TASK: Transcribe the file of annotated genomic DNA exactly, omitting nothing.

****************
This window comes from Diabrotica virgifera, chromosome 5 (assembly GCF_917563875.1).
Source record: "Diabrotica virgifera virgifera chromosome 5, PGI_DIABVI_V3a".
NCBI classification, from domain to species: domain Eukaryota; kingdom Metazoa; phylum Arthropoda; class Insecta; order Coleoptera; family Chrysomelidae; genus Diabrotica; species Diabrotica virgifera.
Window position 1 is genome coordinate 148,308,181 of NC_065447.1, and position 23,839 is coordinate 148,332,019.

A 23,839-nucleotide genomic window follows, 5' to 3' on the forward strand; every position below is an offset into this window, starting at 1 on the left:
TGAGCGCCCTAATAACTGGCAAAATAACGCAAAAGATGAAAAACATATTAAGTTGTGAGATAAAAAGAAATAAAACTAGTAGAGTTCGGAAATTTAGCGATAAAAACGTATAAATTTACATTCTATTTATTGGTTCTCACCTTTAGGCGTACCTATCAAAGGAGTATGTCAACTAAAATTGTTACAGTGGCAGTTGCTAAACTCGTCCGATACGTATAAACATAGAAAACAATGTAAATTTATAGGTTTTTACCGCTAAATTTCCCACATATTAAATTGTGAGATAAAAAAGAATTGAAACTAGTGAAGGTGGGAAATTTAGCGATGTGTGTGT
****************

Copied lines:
This window comes from Diabrotica virgifera, chromosome 5 (assembly GCF_917563875.1).
Source record: "Diabrotica virgifera virgifera chromosome 5, PGI_DIABVI_V3a".
NCBI classification, from domain to species: domain Eukaryota; kingdom Metazoa; phylum Arthropoda; class Insecta; order Coleoptera; family Chrysomelidae; genus Diabrotica; species Diabrotica virgifera.
Window position 1 is genome coordinate 148,308,181 of NC_065447.1, and position 23,839 is coordinate 148,332,019.

A 23,839-nucleotide genomic window follows, 5' to 3' on the forward strand; every position below is an offset into this window, starting at 1 on the left:
TGAGCGCCCTAATAACTGGCAAAATAACGCAAAAGATGAAAAACATATTAAGTTGTGAGATAAAAAGAAATAAAACTAGTAGAGTTCGGAAATTTAGCGATAAAAACGTATAAATTTACATTCTATTTATTGGTTCTCACCTTTAGGCGTACCTATCAAAGGAGTATGTCAACTAAAATTGTTACAGTGGCAGTTGCTAAACTCGTCCGATACGTATAAACATAGAAAACAATGTAAATTTATAGGTTTTTACCGCTAAATTTCCCACATATTAAATTGTGAGATAAAAAAGAATTGAAACTAGTGAAGGTGGGAAATTTAGCGATGTGTGTGT